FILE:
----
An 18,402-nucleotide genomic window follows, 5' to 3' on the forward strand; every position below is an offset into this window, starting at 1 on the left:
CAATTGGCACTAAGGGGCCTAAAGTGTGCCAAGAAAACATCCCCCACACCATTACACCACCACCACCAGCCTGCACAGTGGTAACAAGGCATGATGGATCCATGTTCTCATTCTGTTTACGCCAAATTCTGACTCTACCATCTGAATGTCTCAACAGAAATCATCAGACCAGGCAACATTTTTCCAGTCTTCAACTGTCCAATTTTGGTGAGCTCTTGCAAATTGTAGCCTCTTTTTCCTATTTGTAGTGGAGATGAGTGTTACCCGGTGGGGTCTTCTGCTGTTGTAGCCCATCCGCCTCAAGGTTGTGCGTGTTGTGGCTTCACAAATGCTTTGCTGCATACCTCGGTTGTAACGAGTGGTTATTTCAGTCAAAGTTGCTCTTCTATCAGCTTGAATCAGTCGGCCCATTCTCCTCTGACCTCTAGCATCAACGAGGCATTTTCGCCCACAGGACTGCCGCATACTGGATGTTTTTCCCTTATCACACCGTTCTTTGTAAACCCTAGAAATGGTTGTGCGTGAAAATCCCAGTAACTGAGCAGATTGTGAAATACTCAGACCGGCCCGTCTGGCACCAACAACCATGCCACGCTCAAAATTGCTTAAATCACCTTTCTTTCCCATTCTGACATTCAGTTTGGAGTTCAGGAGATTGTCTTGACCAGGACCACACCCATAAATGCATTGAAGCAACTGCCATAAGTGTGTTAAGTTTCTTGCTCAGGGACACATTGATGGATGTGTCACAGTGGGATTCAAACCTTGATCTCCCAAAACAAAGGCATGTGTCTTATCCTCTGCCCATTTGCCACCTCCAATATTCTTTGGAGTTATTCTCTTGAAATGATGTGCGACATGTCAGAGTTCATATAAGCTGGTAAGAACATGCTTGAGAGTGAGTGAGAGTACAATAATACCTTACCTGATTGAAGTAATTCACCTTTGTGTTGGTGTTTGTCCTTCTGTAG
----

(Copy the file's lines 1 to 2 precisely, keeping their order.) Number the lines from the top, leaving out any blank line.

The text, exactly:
An 18,402-nucleotide genomic window follows, 5' to 3' on the forward strand; every position below is an offset into this window, starting at 1 on the left:
CAATTGGCACTAAGGGGCCTAAAGTGTGCCAAGAAAACATCCCCCACACCATTACACCACCACCACCAGCCTGCACAGTGGTAACAAGGCATGATGGATCCATGTTCTCATTCTGTTTACGCCAAATTCTGACTCTACCATCTGAATGTCTCAACAGAAATCATCAGACCAGGCAACATTTTTCCAGTCTTCAACTGTCCAATTTTGGTGAGCTCTTGCAAATTGTAGCCTCTTTTTCCTATTTGTAGTGGAGATGAGTGTTACCCGGTGGGGTCTTCTGCTGTTGTAGCCCATCCGCCTCAAGGTTGTGCGTGTTGTGGCTTCACAAATGCTTTGCTGCATACCTCGGTTGTAACGAGTGGTTATTTCAGTCAAAGTTGCTCTTCTATCAGCTTGAATCAGTCGGCCCATTCTCCTCTGACCTCTAGCATCAACGAGGCATTTTCGCCCACAGGACTGCCGCATACTGGATGTTTTTCCCTTATCACACCGTTCTTTGTAAACCCTAGAAATGGTTGTGCGTGAAAATCCCAGTAACTGAGCAGATTGTGAAATACTCAGACCGGCCCGTCTGGCACCAACAACCATGCCACGCTCAAAATTGCTTAAATCACCTTTCTTTCCCATTCTGACATTCAGTTTGGAGTTCAGGAGATTGTCTTGACCAGGACCACACCCATAAATGCATTGAAGCAACTGCCATAAGTGTGTTAAGTTTCTTGCTCAGGGACACATTGATGGATGTGTCACAGTGGGATTCAAACCTTGATCTCCCAAAACAAAGGCATGTGTCTTATCCTCTGCCCATTTGCCACCTCCAATATTCTTTGGAGTTATTCTCTTGAAATGATGTGCGACATGTCAGAGTTCATATAAGCTGGTAAGAACATGCTTGAGAGTGAGTGAGAGTACAATAATACCTTACCTGATTGAAGTAATTCACCTTTGTGTTGGTGTTTGTCCTTCTGTAG